A Guide to Must-Try Restaurants in Downtown Mesa, AZ

When did downtown Mesa become one of the liveliest restaurant districts in the entire state of Arizona? It’s hard to say exactly, but over the past few years, the historic Main Street neighborhood has been awash with dining options ranging from a Venezuelan restaurant to the award-winning Proof bakery, to cute farmer’s market shops. like Main Street Harvest, artisan pizzas and a growing assortment. of brasseries, taprooms and cider bars.

Originally from Mesa, I regularly eat in this eclectic and growing neighborhood. Recently, I landed a coveted seat at the crowded bar at Espiritu, Bacanora’s hip sister concept. The newly opened spot was buzzing well past 11 p.m. with revelers sipping spiced chiltepin cocktails and tearing into huge platters of fried Mexican snapper.

After a host of unforgettable meals, here are my favorite local restaurants in downtown Mesa and what to order at each.

The Sonoran Sling in Espiritu is a spicy tiki cocktail featuring chiltepin infused Bacanora with Cherry Heering and almond orgeat.


A little sister to the highly acclaimed Grand Avenue restaurant Bacanora, this hip Mexican cocktail bar dives deep into the seafood side of Sonora. Chefs René Andrade and Roberto Centeno have been gradually expanding the menu since it opened in January.

Espiritu’s menu is dominated by colorful and complex marisco dishes like ceviches and aguachiles, including a spectacular tostada of hiramasa amberjack fat with slivers of avocado and radish in a squid ink salsa negra .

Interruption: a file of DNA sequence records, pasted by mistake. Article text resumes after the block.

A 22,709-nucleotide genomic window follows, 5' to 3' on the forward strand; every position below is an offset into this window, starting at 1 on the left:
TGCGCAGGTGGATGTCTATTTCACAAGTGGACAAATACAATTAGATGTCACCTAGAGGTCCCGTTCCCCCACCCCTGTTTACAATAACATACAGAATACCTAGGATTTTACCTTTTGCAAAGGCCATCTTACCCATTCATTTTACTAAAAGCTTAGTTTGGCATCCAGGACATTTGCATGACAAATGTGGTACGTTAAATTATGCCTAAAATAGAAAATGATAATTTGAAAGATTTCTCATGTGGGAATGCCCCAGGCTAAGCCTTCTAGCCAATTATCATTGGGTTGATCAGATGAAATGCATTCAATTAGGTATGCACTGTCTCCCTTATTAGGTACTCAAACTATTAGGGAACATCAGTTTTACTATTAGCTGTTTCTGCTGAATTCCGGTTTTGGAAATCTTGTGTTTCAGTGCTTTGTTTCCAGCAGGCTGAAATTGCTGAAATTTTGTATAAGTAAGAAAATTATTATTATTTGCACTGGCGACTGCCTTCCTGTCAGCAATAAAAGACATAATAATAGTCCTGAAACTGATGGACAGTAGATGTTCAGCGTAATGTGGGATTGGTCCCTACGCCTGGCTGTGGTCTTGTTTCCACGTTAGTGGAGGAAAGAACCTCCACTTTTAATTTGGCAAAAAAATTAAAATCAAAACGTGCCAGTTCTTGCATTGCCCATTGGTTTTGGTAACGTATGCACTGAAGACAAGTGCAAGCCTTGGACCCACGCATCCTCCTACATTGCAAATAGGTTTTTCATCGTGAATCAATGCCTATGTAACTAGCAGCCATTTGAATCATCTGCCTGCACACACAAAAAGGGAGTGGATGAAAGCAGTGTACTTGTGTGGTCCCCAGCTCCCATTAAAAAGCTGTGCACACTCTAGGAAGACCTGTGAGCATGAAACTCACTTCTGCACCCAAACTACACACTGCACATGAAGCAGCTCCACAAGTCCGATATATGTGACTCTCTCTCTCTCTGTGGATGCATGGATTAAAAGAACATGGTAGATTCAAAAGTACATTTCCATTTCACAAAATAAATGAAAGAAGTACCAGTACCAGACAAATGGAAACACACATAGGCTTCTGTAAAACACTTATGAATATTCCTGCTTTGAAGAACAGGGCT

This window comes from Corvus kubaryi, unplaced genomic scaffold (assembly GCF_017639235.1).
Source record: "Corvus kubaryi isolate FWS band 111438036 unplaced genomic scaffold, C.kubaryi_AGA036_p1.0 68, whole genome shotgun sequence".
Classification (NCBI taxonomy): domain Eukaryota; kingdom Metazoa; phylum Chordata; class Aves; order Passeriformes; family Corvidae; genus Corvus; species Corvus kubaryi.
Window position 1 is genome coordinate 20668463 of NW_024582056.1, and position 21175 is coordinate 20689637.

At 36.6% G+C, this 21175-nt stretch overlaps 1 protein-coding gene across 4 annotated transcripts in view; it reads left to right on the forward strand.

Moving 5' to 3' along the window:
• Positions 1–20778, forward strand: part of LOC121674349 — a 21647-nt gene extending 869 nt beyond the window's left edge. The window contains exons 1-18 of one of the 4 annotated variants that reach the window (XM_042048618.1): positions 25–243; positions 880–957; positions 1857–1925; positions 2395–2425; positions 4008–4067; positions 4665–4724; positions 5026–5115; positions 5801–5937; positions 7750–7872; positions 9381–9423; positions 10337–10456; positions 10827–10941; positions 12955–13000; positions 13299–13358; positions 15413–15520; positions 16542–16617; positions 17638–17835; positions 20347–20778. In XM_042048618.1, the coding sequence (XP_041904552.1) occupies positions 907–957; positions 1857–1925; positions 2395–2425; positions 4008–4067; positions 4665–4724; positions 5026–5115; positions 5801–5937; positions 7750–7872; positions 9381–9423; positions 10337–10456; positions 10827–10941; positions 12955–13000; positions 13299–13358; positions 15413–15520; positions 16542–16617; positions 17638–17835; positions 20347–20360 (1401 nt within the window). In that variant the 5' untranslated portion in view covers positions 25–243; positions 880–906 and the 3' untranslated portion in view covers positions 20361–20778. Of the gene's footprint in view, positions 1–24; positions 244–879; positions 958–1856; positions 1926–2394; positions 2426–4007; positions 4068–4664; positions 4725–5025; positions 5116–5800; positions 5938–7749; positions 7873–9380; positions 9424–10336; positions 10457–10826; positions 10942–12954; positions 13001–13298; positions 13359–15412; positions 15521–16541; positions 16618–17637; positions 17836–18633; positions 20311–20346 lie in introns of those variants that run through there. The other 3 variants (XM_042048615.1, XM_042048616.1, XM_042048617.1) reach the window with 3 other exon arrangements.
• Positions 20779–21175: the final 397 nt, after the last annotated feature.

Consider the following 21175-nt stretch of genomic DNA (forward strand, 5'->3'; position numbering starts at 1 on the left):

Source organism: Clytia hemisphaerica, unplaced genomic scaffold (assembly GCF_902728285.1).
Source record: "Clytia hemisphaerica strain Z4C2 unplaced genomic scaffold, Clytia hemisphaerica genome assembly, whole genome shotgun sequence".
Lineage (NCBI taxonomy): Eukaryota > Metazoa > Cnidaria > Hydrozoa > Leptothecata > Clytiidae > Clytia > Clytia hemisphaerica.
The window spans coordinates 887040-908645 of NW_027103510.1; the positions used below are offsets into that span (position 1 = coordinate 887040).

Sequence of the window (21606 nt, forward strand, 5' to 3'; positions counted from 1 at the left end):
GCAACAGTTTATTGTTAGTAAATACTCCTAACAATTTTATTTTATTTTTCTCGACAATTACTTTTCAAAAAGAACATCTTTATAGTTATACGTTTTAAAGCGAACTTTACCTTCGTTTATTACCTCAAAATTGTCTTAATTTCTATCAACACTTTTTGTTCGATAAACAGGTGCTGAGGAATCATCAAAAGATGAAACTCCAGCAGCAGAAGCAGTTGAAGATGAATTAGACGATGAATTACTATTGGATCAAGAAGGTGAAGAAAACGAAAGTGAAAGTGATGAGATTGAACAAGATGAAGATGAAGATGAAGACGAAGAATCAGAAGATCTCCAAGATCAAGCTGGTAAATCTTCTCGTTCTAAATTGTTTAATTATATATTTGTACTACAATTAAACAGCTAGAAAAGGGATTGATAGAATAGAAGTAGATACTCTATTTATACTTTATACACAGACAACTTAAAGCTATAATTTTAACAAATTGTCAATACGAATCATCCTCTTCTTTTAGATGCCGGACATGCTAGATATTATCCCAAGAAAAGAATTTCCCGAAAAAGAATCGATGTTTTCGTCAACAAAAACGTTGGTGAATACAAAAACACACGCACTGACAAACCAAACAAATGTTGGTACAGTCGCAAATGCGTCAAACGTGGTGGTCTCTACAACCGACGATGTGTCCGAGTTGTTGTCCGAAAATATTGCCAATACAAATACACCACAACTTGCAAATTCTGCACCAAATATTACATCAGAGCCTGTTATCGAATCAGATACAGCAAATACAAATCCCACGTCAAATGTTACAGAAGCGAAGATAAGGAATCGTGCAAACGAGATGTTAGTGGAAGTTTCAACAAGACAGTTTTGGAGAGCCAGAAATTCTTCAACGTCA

As with Bacanora, the promotions are numerous and constantly changing. During my visit, I enjoyed a magnum opus in the form of a whole red snapper that had been fried and cooked in sesame seeds, served with a bright salad of julienned vegetables and mint.

Of course, you’re supposed to go there for the cocktails and I found the Sonoran Sling with its charred pineapple and chiltepin infused Bacanora liqueur to be the most unique. When the tiki gets spicy, it’s a world you want to be in.

Details: 123 Main Street West, Mesa. 480-398-8129, espiritumesa.com.

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Cachapa with Venezuelan cheese and ham from Que Chevere in Mesa.

Que Chevère

Arizona’s one and only Venezuelan restaurant, Que Chevere, is the place to go for stuffed and stuffed South American corn cakes, known as arepas. Originally a food truck owned by Venezuelan-born Maria Fernanda and her husband Orvid Cutler, they moved to Main Street in 2020.

Unlike Colombian arepas, which are often stuffed with nothing but cheese, these Venezuelan versions pile on the savory toppings with carne mechada, shredded beef in sauce, vegan black beans, and reina pepiada, which is essentially a herbaceous chicken salad.

My favorite item after a few visits is the cachapa ($10), a sweet corn pancake that looks like an omelette but tastes like a cross between lunch and dessert. The soft masa filling is stuffed with queso de mano, a stretchy white Venezuelan cow and a sheep’s milk cheese that resembles a funkier mozzarella. I would order it as a complement to other items and share it with the table, as it is super filling.